On 08th March 2022, Chicago wheat futures soared to a record high of $13.634 a bushel, surpassing the high formed during the 2008 food crisis. The price of wheat had risen around 65% since the invasion of Ukraine by Russia on intensifying concern of supply disruptions. It has since then dropped about 24% as other circumstances arose.
This fluctuation in wheat prices gives tremendous opportunities to traders and investors. Before making the most of this opportunity, we must first understand the basic but essential fundamental factors that influence wheat prices, enabling us to make informed trading and investing decisions.
Brief Historical Background:
For generations, wheat has been one of the most critical food crops cultivated worldwide. There is evidence of wheat production beginning around 10,000 BCE and the Egyptians producing and baking bread over 5,000 years ago.
Wheat today is the second most-consumed grain globally, trailing behind rice. In the farming community, wheat is very favored for its ability to grow in many different climates. Additionally, the crop stays fresh for a long time and has high nutritional value. These facts ensure that wheat will remain an important food staple and a valuable commodity in the foreseeable future.
What are the Major Wheat Varieties?
Wheat has several varieties, with climate and soil conditions determining the types grown in specific locations. The wheat industry classifies the thousands of varieties available today into six main classes:
1. Hard Red Winter (HRW).
2. Hard Red Spring (HRS).
3. Soft Red Winter (SRS).
5. Hard White.
6. Soft White.
Spring wheat classes (hard, soft, and durum) are planted in the spring in the spring and harvested in the summer. Winter wheat is sown in the autumn; it lies dormant throughout the winter and grows in the spring, cultivating in the summer months.
Typically, the hard wheat classes (spring and winter) have higher proteins needed to produce the various bread products. Soft wheat, however, contains lower quantities of protein than hard wheat, and it is conducive to producing tender products. The white wheat classes are very desired as they lack a particular red gene in the bran that imparts a darker color and a slightly bitter flavor to the whole grain.
Leading Wheat Producers:
Wheat grows all over the globe on every continent except Antarctica. The table below represents the top wheat-producing countries:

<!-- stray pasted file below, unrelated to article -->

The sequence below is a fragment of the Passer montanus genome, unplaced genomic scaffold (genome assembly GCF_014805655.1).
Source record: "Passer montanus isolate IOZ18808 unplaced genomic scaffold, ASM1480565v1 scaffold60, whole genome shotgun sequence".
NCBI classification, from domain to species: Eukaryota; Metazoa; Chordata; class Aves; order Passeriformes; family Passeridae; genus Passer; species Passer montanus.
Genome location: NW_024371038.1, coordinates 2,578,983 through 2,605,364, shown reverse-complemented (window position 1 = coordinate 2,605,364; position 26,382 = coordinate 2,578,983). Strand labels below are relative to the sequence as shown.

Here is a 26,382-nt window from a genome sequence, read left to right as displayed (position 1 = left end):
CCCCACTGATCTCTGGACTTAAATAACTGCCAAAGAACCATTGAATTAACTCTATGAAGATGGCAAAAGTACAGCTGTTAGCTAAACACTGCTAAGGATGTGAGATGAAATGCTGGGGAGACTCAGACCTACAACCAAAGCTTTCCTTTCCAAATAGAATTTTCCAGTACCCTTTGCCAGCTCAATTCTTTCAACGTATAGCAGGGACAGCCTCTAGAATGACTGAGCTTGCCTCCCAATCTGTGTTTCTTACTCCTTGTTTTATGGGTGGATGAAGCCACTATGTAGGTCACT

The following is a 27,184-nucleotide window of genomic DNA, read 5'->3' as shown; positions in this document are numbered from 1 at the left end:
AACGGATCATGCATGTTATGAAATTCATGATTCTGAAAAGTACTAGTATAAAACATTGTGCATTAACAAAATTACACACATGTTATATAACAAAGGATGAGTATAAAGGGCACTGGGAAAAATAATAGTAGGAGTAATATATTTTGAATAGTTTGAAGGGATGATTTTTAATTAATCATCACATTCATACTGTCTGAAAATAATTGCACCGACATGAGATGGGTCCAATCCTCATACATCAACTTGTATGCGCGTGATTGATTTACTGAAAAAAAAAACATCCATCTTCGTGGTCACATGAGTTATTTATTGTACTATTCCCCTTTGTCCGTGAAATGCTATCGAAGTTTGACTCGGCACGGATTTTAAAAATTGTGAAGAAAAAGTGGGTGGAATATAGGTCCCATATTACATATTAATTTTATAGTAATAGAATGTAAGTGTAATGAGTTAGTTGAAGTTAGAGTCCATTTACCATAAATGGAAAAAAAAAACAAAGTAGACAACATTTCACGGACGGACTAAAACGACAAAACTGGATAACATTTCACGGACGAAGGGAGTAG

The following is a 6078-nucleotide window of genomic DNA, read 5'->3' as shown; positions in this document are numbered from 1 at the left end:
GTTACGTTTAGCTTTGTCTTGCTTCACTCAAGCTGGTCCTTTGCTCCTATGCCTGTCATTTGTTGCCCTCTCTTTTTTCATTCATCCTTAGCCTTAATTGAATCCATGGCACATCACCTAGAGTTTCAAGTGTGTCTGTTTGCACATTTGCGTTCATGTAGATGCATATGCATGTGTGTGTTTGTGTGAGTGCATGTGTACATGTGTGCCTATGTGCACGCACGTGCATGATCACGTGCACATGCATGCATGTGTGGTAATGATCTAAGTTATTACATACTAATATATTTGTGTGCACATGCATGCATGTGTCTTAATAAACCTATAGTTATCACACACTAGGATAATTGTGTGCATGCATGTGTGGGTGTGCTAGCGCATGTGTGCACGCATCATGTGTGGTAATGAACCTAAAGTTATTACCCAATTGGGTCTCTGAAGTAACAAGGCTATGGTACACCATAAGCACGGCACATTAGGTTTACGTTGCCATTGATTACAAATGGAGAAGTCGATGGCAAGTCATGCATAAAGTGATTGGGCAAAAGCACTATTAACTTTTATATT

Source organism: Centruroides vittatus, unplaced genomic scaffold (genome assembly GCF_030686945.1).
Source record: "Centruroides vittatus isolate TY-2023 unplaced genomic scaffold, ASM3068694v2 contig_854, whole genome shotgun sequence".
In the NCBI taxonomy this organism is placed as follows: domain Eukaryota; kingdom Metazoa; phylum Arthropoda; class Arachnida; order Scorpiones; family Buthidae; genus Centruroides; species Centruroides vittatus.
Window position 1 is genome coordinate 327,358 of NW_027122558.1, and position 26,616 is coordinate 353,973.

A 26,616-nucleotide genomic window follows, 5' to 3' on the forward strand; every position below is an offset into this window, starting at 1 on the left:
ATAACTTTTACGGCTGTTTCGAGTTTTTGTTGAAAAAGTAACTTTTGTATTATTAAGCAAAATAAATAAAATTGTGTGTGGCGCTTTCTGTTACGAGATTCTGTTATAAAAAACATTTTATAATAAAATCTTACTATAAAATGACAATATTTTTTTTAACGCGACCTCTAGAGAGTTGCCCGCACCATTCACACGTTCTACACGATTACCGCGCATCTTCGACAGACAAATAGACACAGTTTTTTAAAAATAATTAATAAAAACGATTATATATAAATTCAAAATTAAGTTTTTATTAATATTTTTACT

Leading Wheat Exporters:
What Factors Govern Wheat Prices?
Various factors affect wheat prices, including climate, yields, oil prices, lagged prices, and imports. These market drivers are poised to impact global wheat prices and, ultimately, food security gradually and consistently increasing global wheat demand. Below are some key factors influencing wheat prices:
1. Energy costs.
Energy makes up a huge chunk of operating costs for most crops. Higher energy cost implies a higher cost of production and higher transportation costs, which contributes significantly to the input costs, resulting in the higher price of wheat. The significant impact of energy costs on wheat prices is especially true considering the indirect energy expenditure on fertilizer, an energy-intensive industry.
The weather has a consequential impact on crop yield and, thus, overall production. Wrong weather conditions at the wrong time can significantly impact wheat production, even if not prolonged or extreme. On the other hand, ideal weather could boost crop outputs and lessen wheat prices.
However, the supply of wheat in favorable conditions of the world often nullifies supplies shortage faced due to poor growing conditions in any part of the world.
3. Emerging markets.
The global demographic patterns are shifting. While population growth in the developed world is stagnant or declining, Africa, South East Asia, and the Middle East are encountering a population boom. As the population grows, demand for food will also grow. This high population growth may increase global wheat prices if supply does not meet demand.
4. The US dollar.
The US currency is the global reserve currency. As a result, wheat-like other commodities get quoted in US dollars. Wheat sellers receive fewer dollars for their products when the US currency is strong and more dollars when it is weak. Therefore, a strong US dollar depresses wheat prices while a weak US dollar lifts them.
Prices of wheat have a relatively high inverse correlation against the US dollar of around -0.55
5. Substitution effect.
Wheat and other grains are close substitutes. For example, an increase in the price of corn could lead to a corresponding rise in the price of wheat. If corn prices rise too far, farmers switch from wheat to corn, reducing wheat supply.
6. Government Interventions.
Governments often take actions that disturb the supply and demand balance. For example, India has enacted import duties to protect its domestic production in recent years. These taxes could lead to depressed demand for exports and lower global prices.
High costs, unreliable transport, or poor logistics can affect the supply of wheat, even if the harvest has been good. As wheat is exported and imported among varying nations of the world, delays in getting wheat or poor handling could result in crop spoilage, reducing the potential crop that can reach the market.
Why did Wheat Prices Attain Record Levels Recently?